The thread of consensual non-monogamy is woven into the very tapestry of her thesis sharing equitable conceptual space with consensual monogamy. As opposed to most mainstream texts that treat non-normative sexualities such as consensual non-monogamy as afterthoughts to address in the spirit of inclusiveness, Perel unapologetically normalizes such configurations challenging readers to consider the lived experience of transgression in both monogamous and non-monogamous configurations.
Many proponents of consensual non-monogamy have argued it to be an ethically superior practice that prioritizes honesty, communication, transparency and consent, thus mitigating the risk of infidelity. While acknowledging that the current model of monogamy is not a universal fit for everyone, and marital innovators should be granted the social space to develop new configurations, she argues against ascribing consensual non-monogamy with the transcendence of infidelity. As she explains, “it does not follow that [consensual non-monogamy] is a safeguard against betrayal […]. You may think that affairs don’t happen in open relationships, but they do. […] Every relationship, from the most stringent to the most lenient, has boundaries, and boundaries invite trespassers.” Throughout her text, she illustrates her themes grounded in the personal narratives of both traditional and queer unions refusing to moralized as inferior or superior traditional and non-conforming relationships. This facilitates a radical discussion of intent and expectation regarding sexual autonomy that moves beyond the competing claims of ethical superiority espoused by proponents of both monogamy and consensual non-monogamy. Both types of relationships involve ongoing negotiation. Both types of relationships invite transgression.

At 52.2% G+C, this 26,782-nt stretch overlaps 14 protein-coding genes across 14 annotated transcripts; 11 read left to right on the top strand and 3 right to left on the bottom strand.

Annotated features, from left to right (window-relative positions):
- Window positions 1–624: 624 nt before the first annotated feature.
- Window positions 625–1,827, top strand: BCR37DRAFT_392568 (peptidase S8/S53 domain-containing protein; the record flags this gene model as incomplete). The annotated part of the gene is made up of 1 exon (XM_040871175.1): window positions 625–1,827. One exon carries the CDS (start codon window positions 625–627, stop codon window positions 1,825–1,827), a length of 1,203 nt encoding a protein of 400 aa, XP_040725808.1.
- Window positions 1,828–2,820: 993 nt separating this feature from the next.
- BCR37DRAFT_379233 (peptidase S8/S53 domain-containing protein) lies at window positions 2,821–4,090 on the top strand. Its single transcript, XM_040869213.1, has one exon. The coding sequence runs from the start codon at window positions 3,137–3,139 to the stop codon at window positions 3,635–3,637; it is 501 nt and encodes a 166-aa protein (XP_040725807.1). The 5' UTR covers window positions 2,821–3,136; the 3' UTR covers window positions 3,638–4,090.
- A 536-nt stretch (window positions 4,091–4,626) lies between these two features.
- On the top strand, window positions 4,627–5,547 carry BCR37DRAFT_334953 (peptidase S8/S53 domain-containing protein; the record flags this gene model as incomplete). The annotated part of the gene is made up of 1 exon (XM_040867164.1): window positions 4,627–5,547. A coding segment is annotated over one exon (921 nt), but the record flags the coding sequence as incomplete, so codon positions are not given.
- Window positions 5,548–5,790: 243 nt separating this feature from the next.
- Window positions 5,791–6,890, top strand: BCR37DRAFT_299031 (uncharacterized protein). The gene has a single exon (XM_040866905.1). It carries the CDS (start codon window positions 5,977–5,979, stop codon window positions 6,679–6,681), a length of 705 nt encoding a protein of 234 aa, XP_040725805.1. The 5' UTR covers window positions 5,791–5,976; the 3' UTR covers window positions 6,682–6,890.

In consideration of polyamory, Perel offers the insight that within the modern ethos of individualism that leaves many people feeling isolated, beleaguered and uncertain, polyamory provides a new communal context that aspires to greater freedom of choice, authenticity and flexibility. Elizabeth Brake’s notion of “minimal marriage” (as discussed in an earlier blog) wherein individuals are empowered to “select from the rights and responsibilities exchanged within marriage and exchange them with whomever they want, rather than exchanging a predefined bundle of rights and responsibilities with only one amatory partner,” partners nicely with Perel’s consideration of infidelity. If ‘sex’ were to be listed under the column of ‘rights and responsibilities’ independent of marriage, then the default setting of monogamy would be disrupted, and sex or the expectation of exclusive sex would be negotiated territory.